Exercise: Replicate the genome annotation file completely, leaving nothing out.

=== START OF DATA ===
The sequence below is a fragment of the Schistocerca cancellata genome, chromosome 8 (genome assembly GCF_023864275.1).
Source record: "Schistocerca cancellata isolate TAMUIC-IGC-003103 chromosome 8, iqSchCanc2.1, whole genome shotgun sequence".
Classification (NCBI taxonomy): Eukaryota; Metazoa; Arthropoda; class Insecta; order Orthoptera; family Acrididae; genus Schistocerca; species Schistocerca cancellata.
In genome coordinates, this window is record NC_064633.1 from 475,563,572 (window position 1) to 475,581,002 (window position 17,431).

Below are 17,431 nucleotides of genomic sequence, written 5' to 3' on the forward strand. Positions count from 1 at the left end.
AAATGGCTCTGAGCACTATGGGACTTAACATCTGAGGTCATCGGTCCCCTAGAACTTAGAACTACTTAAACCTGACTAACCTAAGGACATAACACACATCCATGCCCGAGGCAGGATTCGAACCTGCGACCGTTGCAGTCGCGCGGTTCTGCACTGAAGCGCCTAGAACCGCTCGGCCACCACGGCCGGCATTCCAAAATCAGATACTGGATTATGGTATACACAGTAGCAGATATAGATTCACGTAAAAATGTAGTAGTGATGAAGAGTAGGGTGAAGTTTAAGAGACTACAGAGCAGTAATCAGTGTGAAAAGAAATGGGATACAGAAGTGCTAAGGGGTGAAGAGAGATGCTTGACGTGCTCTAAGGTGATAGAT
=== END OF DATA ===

The sequence below is a fragment of the Schistocerca cancellata genome, chromosome 8 (genome assembly GCF_023864275.1).
Source record: "Schistocerca cancellata isolate TAMUIC-IGC-003103 chromosome 8, iqSchCanc2.1, whole genome shotgun sequence".
Classification (NCBI taxonomy): Eukaryota; Metazoa; Arthropoda; class Insecta; order Orthoptera; family Acrididae; genus Schistocerca; species Schistocerca cancellata.
In genome coordinates, this window is record NC_064633.1 from 475,563,572 (window position 1) to 475,581,002 (window position 17,431).

Below are 17,431 nucleotides of genomic sequence, written 5' to 3' on the forward strand. Positions count from 1 at the left end.
AAATGGCTCTGAGCACTATGGGACTTAACATCTGAGGTCATCGGTCCCCTAGAACTTAGAACTACTTAAACCTGACTAACCTAAGGACATAACACACATCCATGCCCGAGGCAGGATTCGAACCTGCGACCGTTGCAGTCGCGCGGTTCTGCACTGAAGCGCCTAGAACCGCTCGGCCACCACGGCCGGCATTCCAAAATCAGATACTGGATTATGGTATACACAGTAGCAGATATAGATTCACGTAAAAATGTAGTAGTGATGAAGAGTAGGGTGAAGTTTAAGAGACTACAGAGCAGTAATCAGTGTGAAAAGAAATGGGATACAGAAGTGCTAAGGGGTGAAGAGAGATGCTTGACGTGCTCTAAGGTGATAGAT